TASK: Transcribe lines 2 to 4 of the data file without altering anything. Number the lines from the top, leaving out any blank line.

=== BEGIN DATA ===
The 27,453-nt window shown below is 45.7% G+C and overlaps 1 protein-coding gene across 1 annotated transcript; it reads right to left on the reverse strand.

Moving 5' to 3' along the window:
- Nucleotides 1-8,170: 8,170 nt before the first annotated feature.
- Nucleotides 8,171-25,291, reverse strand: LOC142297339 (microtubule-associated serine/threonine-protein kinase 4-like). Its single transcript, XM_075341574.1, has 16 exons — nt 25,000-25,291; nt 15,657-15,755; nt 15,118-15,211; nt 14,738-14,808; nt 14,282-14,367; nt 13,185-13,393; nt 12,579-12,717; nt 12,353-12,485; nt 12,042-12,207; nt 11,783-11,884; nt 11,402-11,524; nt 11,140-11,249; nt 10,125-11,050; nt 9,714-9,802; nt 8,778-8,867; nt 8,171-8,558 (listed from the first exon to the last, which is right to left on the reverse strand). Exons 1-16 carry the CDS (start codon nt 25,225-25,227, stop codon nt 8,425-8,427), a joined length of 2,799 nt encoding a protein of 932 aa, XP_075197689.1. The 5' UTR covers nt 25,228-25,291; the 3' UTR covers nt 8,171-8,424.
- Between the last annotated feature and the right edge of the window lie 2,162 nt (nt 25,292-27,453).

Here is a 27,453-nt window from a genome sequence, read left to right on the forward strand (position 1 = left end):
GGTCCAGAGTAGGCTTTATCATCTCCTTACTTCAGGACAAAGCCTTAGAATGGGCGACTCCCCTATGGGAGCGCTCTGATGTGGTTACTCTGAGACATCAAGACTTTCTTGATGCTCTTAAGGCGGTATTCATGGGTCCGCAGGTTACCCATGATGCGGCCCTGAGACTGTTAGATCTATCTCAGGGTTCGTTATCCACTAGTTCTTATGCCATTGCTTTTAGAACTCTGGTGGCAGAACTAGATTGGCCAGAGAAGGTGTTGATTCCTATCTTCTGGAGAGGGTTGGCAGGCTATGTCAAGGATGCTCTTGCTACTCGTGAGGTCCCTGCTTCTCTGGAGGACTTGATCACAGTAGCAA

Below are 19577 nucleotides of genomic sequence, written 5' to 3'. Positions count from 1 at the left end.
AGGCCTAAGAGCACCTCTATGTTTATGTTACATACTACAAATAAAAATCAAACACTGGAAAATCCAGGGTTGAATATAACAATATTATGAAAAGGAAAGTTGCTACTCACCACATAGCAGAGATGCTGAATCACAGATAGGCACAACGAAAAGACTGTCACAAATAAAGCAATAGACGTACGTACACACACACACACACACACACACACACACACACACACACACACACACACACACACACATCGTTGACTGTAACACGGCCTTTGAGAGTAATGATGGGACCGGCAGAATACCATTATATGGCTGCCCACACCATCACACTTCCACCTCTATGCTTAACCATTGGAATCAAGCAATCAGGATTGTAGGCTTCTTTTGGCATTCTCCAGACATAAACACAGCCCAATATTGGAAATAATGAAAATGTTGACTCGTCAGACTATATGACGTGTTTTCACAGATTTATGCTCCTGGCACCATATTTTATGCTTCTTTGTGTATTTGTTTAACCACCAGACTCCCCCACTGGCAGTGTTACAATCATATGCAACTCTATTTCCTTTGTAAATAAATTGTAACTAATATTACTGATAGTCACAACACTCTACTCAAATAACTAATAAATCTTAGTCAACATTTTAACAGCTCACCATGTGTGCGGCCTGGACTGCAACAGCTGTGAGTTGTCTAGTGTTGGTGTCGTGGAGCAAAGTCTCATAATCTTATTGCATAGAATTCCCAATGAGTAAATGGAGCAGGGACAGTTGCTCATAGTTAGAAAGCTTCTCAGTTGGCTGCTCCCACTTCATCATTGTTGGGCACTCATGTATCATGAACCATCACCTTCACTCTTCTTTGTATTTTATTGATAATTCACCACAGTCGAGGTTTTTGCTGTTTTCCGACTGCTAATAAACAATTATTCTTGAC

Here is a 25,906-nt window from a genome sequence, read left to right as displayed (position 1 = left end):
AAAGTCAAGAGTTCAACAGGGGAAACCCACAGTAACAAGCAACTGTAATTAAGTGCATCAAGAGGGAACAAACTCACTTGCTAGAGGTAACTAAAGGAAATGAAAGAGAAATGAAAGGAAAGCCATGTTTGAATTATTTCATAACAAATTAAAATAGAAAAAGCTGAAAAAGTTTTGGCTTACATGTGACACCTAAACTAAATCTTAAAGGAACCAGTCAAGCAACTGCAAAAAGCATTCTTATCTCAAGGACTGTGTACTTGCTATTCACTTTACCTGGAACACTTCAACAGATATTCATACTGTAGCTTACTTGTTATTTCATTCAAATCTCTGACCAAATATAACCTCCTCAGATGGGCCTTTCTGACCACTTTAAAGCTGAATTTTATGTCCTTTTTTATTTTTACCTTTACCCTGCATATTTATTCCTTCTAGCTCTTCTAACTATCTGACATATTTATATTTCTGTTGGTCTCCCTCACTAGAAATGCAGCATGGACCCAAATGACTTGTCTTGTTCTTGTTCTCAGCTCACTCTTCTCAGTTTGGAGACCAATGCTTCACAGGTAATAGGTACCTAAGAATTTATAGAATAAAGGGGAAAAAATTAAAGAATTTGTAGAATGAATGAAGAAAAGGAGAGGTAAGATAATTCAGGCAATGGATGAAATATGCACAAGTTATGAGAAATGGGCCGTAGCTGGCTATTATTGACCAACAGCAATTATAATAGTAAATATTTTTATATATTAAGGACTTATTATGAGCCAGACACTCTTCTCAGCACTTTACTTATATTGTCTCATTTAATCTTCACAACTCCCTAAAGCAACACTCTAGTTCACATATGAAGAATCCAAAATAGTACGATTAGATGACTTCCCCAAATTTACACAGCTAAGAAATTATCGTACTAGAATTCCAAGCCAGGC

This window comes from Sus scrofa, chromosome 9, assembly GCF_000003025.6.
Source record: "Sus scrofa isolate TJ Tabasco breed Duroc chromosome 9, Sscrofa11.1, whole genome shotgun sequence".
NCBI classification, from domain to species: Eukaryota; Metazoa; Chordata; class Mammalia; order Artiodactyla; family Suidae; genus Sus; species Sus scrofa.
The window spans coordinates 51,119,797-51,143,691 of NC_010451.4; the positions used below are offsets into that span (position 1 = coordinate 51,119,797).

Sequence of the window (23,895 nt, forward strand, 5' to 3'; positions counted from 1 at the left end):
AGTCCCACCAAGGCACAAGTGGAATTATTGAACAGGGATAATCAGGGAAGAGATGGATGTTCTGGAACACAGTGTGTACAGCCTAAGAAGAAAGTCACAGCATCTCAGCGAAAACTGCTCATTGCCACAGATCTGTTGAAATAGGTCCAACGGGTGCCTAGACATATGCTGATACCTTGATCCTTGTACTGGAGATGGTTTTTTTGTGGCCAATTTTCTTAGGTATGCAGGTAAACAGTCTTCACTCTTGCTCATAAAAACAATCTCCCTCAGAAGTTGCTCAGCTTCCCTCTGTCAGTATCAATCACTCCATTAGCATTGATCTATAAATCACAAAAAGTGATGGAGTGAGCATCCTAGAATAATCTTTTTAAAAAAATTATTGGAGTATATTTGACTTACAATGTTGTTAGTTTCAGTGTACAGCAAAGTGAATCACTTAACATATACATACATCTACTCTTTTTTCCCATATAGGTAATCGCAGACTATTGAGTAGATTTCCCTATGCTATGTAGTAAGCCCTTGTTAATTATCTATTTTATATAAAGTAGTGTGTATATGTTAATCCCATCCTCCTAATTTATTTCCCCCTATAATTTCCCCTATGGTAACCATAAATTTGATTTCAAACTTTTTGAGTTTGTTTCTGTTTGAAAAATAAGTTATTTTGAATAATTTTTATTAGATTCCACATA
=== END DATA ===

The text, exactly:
Moving 5' to 3' along the window:
- Nucleotides 1-8,170: 8,170 nt before the first annotated feature.
- Nucleotides 8,171-25,291, reverse strand: LOC142297339 (microtubule-associated serine/threonine-protein kinase 4-like). Its single transcript, XM_075341574.1, has 16 exons — nt 25,000-25,291; nt 15,657-15,755; nt 15,118-15,211; nt 14,738-14,808; nt 14,282-14,367; nt 13,185-13,393; nt 12,579-12,717; nt 12,353-12,485; nt 12,042-12,207; nt 11,783-11,884; nt 11,402-11,524; nt 11,140-11,249; nt 10,125-11,050; nt 9,714-9,802; nt 8,778-8,867; nt 8,171-8,558 (listed from the first exon to the last, which is right to left on the reverse strand). Exons 1-16 carry the CDS (start codon nt 25,225-25,227, stop codon nt 8,425-8,427), a joined length of 2,799 nt encoding a protein of 932 aa, XP_075197689.1. The 5' UTR covers nt 25,228-25,291; the 3' UTR covers nt 8,171-8,424.